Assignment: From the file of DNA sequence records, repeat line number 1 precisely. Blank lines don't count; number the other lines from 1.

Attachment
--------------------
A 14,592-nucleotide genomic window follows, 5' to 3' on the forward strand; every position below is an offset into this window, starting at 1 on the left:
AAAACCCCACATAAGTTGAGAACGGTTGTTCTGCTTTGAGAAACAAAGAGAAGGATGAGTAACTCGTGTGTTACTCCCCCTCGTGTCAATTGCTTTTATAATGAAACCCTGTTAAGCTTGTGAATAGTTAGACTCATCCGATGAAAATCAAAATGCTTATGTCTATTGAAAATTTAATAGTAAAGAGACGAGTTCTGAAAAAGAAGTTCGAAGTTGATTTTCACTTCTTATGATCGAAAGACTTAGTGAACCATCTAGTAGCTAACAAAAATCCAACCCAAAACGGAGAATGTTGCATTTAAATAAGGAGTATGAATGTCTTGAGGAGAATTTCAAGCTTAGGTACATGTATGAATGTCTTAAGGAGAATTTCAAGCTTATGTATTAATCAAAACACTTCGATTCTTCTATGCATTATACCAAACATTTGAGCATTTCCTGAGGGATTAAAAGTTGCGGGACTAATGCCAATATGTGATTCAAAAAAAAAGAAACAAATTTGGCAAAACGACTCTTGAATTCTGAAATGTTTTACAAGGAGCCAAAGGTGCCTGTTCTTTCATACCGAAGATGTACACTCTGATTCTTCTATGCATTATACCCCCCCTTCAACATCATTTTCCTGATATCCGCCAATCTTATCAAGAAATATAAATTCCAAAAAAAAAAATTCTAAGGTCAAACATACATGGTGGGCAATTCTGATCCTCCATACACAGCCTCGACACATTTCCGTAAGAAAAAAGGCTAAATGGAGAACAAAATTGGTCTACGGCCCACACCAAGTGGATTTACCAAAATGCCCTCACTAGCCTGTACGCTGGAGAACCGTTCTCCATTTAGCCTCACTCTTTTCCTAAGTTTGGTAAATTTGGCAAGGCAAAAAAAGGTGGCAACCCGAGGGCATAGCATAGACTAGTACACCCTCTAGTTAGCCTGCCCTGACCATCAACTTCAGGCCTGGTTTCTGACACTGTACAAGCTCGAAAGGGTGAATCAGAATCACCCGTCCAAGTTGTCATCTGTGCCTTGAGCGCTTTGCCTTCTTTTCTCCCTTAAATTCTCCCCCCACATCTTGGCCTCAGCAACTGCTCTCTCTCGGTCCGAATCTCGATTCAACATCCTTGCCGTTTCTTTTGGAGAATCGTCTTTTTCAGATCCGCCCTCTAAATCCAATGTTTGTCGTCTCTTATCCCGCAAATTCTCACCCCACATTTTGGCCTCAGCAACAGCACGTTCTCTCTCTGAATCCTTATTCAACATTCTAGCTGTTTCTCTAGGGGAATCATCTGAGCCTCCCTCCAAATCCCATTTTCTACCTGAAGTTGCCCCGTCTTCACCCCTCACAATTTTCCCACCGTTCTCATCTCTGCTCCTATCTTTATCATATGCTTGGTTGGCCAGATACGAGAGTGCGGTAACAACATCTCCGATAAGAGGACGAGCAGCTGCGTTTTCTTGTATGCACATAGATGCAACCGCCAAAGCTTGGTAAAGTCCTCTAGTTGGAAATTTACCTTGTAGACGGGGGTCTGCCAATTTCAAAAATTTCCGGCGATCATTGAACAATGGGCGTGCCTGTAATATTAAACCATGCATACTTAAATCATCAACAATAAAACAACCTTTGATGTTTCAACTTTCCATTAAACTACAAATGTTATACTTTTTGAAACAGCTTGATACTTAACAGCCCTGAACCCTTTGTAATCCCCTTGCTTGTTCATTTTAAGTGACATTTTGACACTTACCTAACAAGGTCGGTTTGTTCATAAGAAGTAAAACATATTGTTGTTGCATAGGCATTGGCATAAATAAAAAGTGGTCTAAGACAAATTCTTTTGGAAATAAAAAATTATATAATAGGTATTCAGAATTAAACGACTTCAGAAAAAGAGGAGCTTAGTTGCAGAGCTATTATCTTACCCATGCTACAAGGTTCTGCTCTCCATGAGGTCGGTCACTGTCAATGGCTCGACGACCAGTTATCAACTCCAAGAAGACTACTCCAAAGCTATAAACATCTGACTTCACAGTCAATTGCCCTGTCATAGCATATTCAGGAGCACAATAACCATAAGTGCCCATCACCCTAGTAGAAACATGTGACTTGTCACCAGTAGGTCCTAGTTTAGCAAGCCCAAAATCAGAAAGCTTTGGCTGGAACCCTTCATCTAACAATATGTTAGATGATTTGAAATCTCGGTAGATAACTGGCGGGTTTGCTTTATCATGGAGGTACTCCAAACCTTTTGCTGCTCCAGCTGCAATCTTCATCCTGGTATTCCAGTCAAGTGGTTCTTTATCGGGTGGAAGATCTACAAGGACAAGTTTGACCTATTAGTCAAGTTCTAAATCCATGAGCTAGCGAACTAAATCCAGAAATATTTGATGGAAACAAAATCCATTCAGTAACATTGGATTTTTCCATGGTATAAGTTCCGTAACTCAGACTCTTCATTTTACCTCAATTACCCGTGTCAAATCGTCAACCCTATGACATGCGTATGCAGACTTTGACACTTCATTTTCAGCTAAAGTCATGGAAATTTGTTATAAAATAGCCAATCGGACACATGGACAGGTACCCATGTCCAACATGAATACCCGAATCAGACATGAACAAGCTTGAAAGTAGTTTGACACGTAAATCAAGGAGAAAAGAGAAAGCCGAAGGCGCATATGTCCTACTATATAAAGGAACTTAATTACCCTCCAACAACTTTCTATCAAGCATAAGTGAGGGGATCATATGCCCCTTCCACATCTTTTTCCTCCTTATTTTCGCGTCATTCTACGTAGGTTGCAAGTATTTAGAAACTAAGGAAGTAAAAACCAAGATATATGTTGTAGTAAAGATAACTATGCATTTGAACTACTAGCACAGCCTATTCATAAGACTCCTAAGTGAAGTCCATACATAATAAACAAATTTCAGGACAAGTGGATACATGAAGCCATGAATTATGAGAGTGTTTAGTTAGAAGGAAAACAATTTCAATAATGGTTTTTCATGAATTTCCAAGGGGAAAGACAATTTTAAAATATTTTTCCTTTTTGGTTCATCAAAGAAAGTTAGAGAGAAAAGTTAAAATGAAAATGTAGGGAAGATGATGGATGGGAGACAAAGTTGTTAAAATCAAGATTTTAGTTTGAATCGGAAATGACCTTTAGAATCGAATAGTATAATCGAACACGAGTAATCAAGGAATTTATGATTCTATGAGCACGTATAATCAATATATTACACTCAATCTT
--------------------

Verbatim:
A 14,592-nucleotide genomic window follows, 5' to 3' on the forward strand; every position below is an offset into this window, starting at 1 on the left: